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‘Right To Repair’ Policies Could Exacerbate Cybersecurity Threats To Critical Infrastructure

By Roslyn Layton, PhD

Despite the best of intentions, laws and regulations often have unintended consequences. So, it makes sense to have narrowly tailored solutions – often with a sunset date – to help mitigate the challenges of sweeping policy changes.  

Take, for example, the policy debate at a House Judiciary Committee hearing last month on the intersection of intellectual property rights and consumer “right to repair.”  It’s a consideration that for many business sectors, like farming equipment and personal communications devices, might make sense to have easy access to information, tools, and spare parts from manufacturers.

But the requirement to “open” the tech and intellectual property on some types of devices could exacerbate critical infrastructure challenges we are facing, most notably the cyber vulnerabilities of hospitals and health care facilities, which according to reports are growing in frequency.

The number of cyberattacks on U.S. hospitals reportedly doubled between 2016 and 2021. Also, a recent report found the cost of a breach in the health care industry went up 42% since 2020, and for the 12th year in a row, health care had the highest average data breach cost of any industry.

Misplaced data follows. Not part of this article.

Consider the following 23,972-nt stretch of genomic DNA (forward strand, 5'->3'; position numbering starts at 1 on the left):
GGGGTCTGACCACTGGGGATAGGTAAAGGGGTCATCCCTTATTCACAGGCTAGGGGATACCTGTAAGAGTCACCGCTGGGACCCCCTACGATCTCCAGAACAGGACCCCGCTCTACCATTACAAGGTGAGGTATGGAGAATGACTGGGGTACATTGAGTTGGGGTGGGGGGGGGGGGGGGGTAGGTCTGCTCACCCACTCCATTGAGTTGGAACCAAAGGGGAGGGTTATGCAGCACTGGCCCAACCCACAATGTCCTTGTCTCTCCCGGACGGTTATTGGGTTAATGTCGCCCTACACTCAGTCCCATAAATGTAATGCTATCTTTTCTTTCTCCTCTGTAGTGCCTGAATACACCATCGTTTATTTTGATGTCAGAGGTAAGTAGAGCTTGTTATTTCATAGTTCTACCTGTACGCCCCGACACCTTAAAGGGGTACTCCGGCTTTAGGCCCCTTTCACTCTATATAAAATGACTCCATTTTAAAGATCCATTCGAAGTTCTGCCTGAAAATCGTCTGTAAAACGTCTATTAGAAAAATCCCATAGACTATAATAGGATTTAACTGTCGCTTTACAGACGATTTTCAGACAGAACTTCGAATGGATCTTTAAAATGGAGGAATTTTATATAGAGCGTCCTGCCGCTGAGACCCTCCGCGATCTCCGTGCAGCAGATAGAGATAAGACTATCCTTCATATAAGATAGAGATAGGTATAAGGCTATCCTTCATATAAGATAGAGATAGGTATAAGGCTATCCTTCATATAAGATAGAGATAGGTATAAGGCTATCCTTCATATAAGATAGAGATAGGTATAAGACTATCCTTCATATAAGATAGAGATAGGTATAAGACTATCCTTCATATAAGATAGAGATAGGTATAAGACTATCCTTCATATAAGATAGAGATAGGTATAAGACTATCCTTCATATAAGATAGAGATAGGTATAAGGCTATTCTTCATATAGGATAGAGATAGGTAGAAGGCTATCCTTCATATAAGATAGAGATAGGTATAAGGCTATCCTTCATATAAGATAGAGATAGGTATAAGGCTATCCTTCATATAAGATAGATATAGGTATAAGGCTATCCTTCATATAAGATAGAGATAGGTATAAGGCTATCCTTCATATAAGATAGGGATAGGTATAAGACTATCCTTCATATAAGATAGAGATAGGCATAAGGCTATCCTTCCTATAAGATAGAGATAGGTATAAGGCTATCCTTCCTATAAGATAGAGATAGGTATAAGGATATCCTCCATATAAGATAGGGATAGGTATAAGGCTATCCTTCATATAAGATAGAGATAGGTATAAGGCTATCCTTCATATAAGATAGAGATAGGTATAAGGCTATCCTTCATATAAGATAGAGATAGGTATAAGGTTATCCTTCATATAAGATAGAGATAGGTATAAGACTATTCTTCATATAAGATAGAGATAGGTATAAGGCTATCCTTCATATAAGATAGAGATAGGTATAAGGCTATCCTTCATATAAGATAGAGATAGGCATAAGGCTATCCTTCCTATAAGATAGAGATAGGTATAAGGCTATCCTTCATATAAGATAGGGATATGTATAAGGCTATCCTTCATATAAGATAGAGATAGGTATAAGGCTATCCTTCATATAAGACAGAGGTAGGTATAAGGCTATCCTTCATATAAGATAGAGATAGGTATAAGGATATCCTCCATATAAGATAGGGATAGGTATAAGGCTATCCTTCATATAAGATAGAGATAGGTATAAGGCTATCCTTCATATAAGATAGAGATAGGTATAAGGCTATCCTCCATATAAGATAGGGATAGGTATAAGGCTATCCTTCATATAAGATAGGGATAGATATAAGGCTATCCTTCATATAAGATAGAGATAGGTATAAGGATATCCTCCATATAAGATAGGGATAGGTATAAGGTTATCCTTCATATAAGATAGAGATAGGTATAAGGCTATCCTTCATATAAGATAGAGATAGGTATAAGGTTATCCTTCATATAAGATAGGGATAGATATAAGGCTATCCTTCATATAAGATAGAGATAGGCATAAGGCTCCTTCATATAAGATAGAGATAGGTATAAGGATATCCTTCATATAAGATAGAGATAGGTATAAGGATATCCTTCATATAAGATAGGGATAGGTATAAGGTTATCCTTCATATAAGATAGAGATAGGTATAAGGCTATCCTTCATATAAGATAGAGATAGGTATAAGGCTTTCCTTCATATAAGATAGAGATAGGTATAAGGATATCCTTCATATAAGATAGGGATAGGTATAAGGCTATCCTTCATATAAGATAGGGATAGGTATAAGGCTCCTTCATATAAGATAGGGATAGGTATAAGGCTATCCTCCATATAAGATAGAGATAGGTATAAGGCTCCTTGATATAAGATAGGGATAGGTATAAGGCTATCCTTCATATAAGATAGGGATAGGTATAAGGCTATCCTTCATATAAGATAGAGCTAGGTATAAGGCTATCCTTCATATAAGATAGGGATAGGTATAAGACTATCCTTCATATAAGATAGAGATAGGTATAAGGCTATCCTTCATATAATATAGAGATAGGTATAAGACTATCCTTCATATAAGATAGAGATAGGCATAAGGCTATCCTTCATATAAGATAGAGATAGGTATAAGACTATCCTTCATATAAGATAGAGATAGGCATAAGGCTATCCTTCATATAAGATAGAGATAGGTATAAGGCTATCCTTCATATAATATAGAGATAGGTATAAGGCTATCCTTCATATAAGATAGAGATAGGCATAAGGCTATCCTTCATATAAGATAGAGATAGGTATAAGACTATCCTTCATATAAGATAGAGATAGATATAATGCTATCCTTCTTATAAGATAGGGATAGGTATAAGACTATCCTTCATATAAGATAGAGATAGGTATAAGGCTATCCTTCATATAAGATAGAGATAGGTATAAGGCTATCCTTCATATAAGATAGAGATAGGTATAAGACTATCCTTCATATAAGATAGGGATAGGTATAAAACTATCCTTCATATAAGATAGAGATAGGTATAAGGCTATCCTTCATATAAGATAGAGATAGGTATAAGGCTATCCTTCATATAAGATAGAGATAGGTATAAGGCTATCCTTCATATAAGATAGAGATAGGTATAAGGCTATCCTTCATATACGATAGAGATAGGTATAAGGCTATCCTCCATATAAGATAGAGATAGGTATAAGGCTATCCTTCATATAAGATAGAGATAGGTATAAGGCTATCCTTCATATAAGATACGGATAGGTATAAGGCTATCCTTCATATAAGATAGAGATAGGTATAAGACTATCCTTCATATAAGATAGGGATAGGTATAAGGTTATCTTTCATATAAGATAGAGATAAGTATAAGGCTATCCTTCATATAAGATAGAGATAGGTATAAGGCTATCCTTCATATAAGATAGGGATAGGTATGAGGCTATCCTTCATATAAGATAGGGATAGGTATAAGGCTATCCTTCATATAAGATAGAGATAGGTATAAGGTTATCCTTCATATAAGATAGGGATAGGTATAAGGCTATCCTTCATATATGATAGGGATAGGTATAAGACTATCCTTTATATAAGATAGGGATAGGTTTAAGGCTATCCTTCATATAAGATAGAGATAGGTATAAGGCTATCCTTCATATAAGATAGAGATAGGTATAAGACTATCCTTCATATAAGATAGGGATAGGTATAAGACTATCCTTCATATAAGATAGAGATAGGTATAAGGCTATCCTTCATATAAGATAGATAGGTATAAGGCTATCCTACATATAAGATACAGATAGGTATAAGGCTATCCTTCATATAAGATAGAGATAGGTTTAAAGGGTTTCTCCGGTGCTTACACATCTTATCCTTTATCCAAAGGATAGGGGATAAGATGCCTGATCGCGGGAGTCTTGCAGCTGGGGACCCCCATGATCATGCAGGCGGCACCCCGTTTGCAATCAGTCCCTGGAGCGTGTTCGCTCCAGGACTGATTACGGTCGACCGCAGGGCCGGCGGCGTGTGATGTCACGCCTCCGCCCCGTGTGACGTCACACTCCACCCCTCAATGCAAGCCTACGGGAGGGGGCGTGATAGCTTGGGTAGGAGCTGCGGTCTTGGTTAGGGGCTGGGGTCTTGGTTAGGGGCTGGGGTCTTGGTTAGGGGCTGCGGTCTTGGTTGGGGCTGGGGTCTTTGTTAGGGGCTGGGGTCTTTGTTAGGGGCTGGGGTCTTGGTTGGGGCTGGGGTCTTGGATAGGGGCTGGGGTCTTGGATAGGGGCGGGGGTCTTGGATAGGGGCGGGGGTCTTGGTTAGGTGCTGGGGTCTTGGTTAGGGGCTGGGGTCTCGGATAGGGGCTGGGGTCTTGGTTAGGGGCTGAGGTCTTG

This is a problem of life and death. Literally. One study conducted by the Ponemon Institute, which surveyed more than 600 health care facilities, found that 24% of institutions say mortality rates increased following a ransomware attack.

When a medical device is compromised, it puts the integrity of the entire hospital network at risk. Cybersecurity is not an “addition,” but “multiplication.” If you have a zero in one place, the entire outcome becomes zero. This is why health care facilities take very seriously the security integrity of their network.

The cybersecurity of hospital networks, medical devices, and health critical infrastructure has become a growing concern among stakeholders, politicians, and regulators alike. Medical device manufacturers are one group of stakeholders already taking cybersecurity seriously because they are required to under FDA law, regulation, and guidance. On the other hand, independent servicers are not subject to the same requirements.